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Relationship between coefficients of linear and volume expansion

by madmartigano
Tags: coefficients, expansion, linear, relationship, volume
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madmartigano
#1
Jan24-10, 05:11 PM
P: 2
1. The problem statement, all variables and given/known data

If a solid material is in the form of a block rather than a rod, its volume will grow larger when it is heated, and a coefficient of volume expansion beta defined by
[tex]\beta = \frac{{{V_2} - {V_1}}}{{{V_1}\left( {{t_2} - {t_1}} \right)}}[/tex]
may be quoted. Here [tex]{V_1}[/tex] and [tex]{V_2}[/tex] are the initial and final volumes of the block, and [tex]{t_1}[/tex] and [tex]{t_2}[/tex] are the initial and final temperatures. Find the relation between the coefficients [tex]\alpha[/tex] and [tex]\beta[/tex].


2. Relevant equations

[tex]\alpha = \frac{{{L_2} - {L_1}}}{{{L_1}\left( {{t_2} - {t_1}} \right)}}[/tex]


3. The attempt at a solution

I'm assuming I need to set [tex]{V_1} = {L_1}{W_1}{H_1}[/tex] and [tex]{V_2} = {L_2}{W_2}{H_2}[/tex]

and attempt to extract [tex]\frac{{{L_2} - {L_1}}}{{{L_1}\left( {{t_2} - {t_1}} \right)}}[/tex] from [tex]\frac{{{L_2}{W_2}{H_2} - {L_1}{W_1}{H_1}}}{{{L_1}{W_1}{H_1}\left( {{t_2} - {t_1}} \right)}}[/tex]

I've only gotten so far:

[tex]{W_1}{H_1}B = \frac{{{L_2}{W_2}{H_2} - {L_1}{W_1}{H_1}}}{{{L_1}\left( {{t_2} - {t_1}} \right)}}[/tex]

but I can't figure out the rest of the algebraic manipulation.

Is this possible, or am I going about the problem incorrectly?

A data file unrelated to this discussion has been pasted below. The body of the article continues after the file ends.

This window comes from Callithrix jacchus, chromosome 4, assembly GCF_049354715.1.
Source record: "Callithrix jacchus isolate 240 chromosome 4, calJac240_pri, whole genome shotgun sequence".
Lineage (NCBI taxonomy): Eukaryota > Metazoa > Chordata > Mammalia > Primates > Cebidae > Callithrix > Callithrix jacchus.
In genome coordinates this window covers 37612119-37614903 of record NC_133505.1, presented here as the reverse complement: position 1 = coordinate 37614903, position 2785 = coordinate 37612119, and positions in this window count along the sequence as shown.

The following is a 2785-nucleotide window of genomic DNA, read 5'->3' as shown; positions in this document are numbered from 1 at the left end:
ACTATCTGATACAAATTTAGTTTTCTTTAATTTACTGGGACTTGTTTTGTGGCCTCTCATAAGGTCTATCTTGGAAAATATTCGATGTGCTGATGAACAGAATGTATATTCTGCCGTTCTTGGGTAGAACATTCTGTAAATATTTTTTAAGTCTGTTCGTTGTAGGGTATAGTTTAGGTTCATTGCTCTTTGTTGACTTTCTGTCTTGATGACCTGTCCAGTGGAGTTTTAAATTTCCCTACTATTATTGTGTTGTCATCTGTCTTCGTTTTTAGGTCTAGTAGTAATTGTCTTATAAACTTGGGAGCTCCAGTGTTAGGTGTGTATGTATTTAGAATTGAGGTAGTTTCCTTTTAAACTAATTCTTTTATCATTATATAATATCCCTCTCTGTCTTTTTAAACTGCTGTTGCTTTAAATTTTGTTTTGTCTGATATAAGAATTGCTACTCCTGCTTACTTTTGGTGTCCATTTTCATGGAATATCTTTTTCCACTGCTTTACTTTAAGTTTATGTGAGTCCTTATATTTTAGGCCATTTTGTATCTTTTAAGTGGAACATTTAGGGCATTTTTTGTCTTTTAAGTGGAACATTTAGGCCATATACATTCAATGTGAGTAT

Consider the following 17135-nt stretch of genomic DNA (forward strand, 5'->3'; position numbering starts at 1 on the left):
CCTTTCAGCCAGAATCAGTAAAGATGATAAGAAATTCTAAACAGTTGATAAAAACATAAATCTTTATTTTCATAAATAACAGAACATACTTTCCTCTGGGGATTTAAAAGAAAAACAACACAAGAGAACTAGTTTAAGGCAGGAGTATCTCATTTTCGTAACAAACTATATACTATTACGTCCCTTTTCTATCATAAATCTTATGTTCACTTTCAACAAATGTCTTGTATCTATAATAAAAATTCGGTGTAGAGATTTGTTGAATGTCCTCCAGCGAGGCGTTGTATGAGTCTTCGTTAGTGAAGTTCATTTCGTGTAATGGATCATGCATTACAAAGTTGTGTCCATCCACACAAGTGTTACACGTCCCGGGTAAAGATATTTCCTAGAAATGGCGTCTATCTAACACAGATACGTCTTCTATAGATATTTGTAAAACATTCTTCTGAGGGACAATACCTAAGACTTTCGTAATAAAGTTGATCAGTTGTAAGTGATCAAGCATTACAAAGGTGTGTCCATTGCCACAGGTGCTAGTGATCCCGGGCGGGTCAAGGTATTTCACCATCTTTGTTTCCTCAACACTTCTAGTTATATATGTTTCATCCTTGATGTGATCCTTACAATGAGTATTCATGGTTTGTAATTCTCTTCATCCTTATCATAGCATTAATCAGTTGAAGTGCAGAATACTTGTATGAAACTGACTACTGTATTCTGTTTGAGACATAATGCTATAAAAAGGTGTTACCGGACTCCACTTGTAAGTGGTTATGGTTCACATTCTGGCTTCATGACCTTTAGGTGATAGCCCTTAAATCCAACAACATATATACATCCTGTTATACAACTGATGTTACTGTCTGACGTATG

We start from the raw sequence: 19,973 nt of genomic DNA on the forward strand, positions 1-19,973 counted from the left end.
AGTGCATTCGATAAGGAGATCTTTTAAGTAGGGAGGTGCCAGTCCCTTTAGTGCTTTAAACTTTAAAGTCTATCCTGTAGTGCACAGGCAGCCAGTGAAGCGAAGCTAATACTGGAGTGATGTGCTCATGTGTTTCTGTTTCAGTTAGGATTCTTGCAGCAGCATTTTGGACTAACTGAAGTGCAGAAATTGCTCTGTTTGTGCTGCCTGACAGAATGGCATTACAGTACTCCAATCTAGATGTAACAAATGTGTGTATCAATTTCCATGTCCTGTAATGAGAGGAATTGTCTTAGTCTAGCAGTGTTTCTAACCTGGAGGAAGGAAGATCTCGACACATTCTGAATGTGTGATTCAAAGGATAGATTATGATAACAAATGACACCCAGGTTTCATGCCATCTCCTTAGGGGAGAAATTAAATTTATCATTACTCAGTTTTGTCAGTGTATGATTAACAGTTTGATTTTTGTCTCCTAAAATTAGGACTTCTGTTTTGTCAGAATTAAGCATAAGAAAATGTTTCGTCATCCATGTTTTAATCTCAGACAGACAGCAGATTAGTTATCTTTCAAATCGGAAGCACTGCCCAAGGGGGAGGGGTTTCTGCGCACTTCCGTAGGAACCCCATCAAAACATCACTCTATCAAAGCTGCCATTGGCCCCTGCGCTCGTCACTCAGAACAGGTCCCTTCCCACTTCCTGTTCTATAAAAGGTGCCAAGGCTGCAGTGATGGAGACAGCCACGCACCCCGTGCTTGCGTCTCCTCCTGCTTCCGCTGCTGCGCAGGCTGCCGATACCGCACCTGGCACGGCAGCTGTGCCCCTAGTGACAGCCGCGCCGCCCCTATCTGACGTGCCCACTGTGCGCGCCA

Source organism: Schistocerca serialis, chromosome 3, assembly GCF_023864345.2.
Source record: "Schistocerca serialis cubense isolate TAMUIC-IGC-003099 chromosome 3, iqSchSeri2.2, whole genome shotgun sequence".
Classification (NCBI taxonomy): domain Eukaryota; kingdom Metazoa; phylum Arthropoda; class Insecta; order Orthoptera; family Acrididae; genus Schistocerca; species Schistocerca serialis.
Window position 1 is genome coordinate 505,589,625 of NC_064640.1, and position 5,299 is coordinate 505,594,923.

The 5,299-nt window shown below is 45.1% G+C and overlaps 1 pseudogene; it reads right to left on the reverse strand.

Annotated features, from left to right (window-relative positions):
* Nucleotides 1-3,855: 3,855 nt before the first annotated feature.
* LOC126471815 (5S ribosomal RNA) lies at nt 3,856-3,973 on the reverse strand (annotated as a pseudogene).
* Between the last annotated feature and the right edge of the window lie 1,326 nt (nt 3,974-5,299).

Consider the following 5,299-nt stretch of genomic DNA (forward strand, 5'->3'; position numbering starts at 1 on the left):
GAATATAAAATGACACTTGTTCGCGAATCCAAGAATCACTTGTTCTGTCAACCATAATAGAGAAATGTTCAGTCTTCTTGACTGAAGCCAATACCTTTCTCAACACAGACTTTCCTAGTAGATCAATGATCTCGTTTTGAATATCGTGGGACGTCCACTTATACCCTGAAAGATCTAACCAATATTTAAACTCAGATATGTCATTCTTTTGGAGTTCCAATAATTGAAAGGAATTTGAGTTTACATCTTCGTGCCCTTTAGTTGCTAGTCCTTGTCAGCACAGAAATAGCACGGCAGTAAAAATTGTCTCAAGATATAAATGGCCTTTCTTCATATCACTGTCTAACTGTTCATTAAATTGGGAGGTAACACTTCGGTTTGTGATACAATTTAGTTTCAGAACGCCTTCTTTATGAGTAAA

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ideasrule
#2
Jan24-10, 08:29 PM
HW Helper
ideasrule's Avatar
P: 2,322
Quote Quote by madmartigano View Post
I'm assuming I need to set [tex]{V_1} = {L_1}{W_1}{H_1}[/tex] and [tex]{V_2} = {L_2}{W_2}{H_2}[/tex]

and attempt to extract [tex]\frac{{{L_2} - {L_1}}}{{{L_1}\left( {{t_2} - {t_1}} \right)}}[/tex] from [tex]\frac{{{L_2}{W_2}{H_2} - {L_1}{W_1}{H_1}}}{{{L_1}{W_1}{H_1}\left( {{t_2} - {t_1}} \right)}}[/tex]
Now, express L2, W2, and H2 in terms of L1, W1, and H1. Remember that the linear expansion equation, [tex]\alpha = \frac{{{L_2} - {L_1}}}{{{L_1}\left( {{t_2} - {t_1}} \right)}}[/tex], applies for the width and height too.

A less messy way to do this problem is to write the linear expansion equation as Lf=Li(1+alpha*delta-T). Then LWH=Li(1+alpha*delta-T)*W*(1+alpha*delta-T)...you get the idea.

I've only gotten so far:

[tex]{W_1}{H_1}B = \frac{{{L_2}{W_2}{H_2} - {L_1}{W_1}{H_1}}}{{{L_1}\left( {{t_2} - {t_1}} \right)}}[/tex]
That step is correct algebraically, but it gets you farther from the solution.
madmartigano
#3
Jan24-10, 11:10 PM
P: 2
You helped me see that I was just over-thinking the problem--I got it figured out. Thank you.


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